The average startup time for a tech company is about three to five years. Marc Angelo Coppola says that for a farm, the time it takes to get a startup on its feet spans an entire generation. At the moment, the learning curve is the least of his worries.
Marc Angelo grew up on the outskirts of Montreal, and describes himself as a serial entrepreneur. Starting with a skate park in his teens, he is consistently moving and shaking whatever industry he’s in. After over a decade in digital marketing, Marc Angelo is stepping away from the digital space to innovate in the dirt: He’s made the leap into full time farming.
When Marc first encountered the land that would eventually become his, it was a series of GMO corn and soya bean fields, covered in pesticides. The stretch of land is now called Valhalla Farms, and it’s roaring back to life with more enriched soil, sustainable farming practices, and crops that include garlic, lettuce, mushrooms, and tomatoes and so much more.
Being a first generation farmer means that you’re approaching the entire project with no infrastructure. There is no generational knowledge, no equipment passed down, no land. This means that you’ll have to learn a few things the hard way (for instance: you can’t schedule out planting your garlic – you’ll be waiting on the frost, and nothing can make the frost arrive before its ready). A new farmer will also need an enormous amount of capital to get started with the bare essentials of land, a crop to plant, and the equipment needed to plant and harvest.
Because of this high barrier to entry and the longer tail on making a profit, Marc Angelo says that the economic model of many farms will need to change.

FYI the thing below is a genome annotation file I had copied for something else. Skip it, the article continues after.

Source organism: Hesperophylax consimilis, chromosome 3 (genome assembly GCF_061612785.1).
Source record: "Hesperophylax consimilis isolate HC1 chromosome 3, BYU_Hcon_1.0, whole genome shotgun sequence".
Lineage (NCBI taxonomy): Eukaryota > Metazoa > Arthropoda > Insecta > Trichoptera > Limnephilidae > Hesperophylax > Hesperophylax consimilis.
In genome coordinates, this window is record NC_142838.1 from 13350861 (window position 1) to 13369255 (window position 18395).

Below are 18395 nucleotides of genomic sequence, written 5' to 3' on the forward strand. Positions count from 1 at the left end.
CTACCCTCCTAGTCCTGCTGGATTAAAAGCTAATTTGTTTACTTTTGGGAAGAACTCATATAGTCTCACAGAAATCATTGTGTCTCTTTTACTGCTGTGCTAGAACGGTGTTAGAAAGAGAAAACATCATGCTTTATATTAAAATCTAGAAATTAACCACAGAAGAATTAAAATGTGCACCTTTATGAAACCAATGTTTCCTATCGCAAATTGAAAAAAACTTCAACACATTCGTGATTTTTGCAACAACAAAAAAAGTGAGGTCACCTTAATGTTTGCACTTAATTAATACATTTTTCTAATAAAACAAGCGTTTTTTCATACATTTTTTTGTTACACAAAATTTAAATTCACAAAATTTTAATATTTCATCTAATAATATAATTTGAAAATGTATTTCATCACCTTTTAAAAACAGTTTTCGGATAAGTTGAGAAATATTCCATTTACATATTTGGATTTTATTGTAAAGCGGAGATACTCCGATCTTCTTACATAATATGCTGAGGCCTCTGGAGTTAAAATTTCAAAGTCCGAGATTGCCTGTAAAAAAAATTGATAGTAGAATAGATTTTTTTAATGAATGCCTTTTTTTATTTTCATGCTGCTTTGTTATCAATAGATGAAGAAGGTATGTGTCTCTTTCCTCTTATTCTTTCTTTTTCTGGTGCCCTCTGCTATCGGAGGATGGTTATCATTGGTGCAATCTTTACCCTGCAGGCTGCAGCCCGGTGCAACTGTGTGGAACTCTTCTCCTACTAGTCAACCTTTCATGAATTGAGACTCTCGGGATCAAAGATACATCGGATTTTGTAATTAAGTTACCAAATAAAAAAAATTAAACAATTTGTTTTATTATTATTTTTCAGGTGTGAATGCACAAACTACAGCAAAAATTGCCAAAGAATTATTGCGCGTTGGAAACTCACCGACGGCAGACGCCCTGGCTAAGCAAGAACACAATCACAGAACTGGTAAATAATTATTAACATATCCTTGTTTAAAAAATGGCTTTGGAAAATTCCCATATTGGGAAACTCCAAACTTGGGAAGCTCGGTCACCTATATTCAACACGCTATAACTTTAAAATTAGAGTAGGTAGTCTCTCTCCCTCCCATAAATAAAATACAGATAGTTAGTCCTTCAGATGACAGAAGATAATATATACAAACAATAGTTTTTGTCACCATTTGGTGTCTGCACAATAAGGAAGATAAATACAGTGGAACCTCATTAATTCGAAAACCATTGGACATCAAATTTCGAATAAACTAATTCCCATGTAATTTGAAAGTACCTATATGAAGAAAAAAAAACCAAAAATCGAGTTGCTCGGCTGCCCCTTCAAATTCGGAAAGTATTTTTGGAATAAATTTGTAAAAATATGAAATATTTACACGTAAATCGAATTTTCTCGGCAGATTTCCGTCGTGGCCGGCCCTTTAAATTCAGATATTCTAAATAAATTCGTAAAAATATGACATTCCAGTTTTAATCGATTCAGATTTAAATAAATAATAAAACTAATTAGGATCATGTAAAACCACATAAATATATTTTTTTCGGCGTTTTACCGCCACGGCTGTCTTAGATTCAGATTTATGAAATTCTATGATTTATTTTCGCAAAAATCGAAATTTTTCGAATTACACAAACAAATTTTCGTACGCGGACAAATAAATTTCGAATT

For Valhalla Farms, that means opening up the farm to memberships; members receive discounts on produce, courses, and events that center around farming and fresh food. They also have a core group of farmers all working the same land, something like vendors under the Valhalla Farms umbrella. Since the farm is only 25 minute drive from the heart of Montreal, they serve as a bridge to the farming world – and a welcome break from the city. Perhaps the most creative connection of farming to the digital world is the NFTs that Valhalla offers, tying digital technology to physical rows of garlic and allowing the world to become small scale farmers and investors in farms as well..
So they’re not running out of ideas any time soon. The only issues: Some of these ideas do not fit into the local government’s picture of what farming looks like. To Marc Angelo, the new version of farming involves anything that expands the wellbeing of the farm – so while that would include traditional activities like clearing fields or harvesting crops, it also includes things like vlogging their farming journey or hosting agritourism events.
“I’m not here to bash them,” Marc Angelo says of a recent challenge brought to the farm by city government. “I don’t think it’s that one person at the government, or that one person who’s making this a problem, I think it’s the system as a whole. And the fact that everything has to fit into some very specific, clear box. And the bureaucracy and the red tape around that just doesn’t allow for the evolution and the disruption of what our farming community needs.”
So what’s next for the new generation of farmers?
“I think it’s time that we redefined what farming looks like in our culture,” Marc Angelo says. “You know, it’s not just monoculture fields that have to be farmed with massive tractors. What about community farms? What about community-supported agriculture?”
He argues that openness to innovation is in everyone’s best interest; it will make the barrier to entry lower for new, younger farmers – and that will benefit everyone who visits a grocery store.